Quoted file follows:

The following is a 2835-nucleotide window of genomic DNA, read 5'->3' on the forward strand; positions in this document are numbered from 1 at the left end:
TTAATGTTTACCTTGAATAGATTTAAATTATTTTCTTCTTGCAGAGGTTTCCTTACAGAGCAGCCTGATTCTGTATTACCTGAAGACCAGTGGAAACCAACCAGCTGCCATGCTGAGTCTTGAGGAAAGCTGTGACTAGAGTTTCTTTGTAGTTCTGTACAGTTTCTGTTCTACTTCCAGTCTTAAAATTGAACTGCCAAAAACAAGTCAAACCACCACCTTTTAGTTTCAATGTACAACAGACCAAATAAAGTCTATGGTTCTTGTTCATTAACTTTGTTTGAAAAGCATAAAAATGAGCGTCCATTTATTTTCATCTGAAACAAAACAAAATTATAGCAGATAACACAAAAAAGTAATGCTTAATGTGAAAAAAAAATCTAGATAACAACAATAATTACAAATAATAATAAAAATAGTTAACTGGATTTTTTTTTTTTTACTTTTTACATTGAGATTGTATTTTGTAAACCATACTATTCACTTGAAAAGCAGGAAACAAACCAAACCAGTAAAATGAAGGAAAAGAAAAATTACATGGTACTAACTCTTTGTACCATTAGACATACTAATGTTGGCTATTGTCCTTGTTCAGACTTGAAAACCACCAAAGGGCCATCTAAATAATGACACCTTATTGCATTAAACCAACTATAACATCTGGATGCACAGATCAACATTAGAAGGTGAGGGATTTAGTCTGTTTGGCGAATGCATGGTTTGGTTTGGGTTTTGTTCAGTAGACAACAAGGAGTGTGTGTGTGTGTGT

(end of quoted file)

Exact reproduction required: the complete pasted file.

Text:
The following is a 2835-nucleotide window of genomic DNA, read 5'->3' on the forward strand; positions in this document are numbered from 1 at the left end:
TTAATGTTTACCTTGAATAGATTTAAATTATTTTCTTCTTGCAGAGGTTTCCTTACAGAGCAGCCTGATTCTGTATTACCTGAAGACCAGTGGAAACCAACCAGCTGCCATGCTGAGTCTTGAGGAAAGCTGTGACTAGAGTTTCTTTGTAGTTCTGTACAGTTTCTGTTCTACTTCCAGTCTTAAAATTGAACTGCCAAAAACAAGTCAAACCACCACCTTTTAGTTTCAATGTACAACAGACCAAATAAAGTCTATGGTTCTTGTTCATTAACTTTGTTTGAAAAGCATAAAAATGAGCGTCCATTTATTTTCATCTGAAACAAAACAAAATTATAGCAGATAACACAAAAAAGTAATGCTTAATGTGAAAAAAAAATCTAGATAACAACAATAATTACAAATAATAATAAAAATAGTTAACTGGATTTTTTTTTTTTTACTTTTTACATTGAGATTGTATTTTGTAAACCATACTATTCACTTGAAAAGCAGGAAACAAACCAAACCAGTAAAATGAAGGAAAAGAAAAATTACATGGTACTAACTCTTTGTACCATTAGACATACTAATGTTGGCTATTGTCCTTGTTCAGACTTGAAAACCACCAAAGGGCCATCTAAATAATGACACCTTATTGCATTAAACCAACTATAACATCTGGATGCACAGATCAACATTAGAAGGTGAGGGATTTAGTCTGTTTGGCGAATGCATGGTTTGGTTTGGGTTTTGTTCAGTAGACAACAAGGAGTGTGTGTGTGTGTGT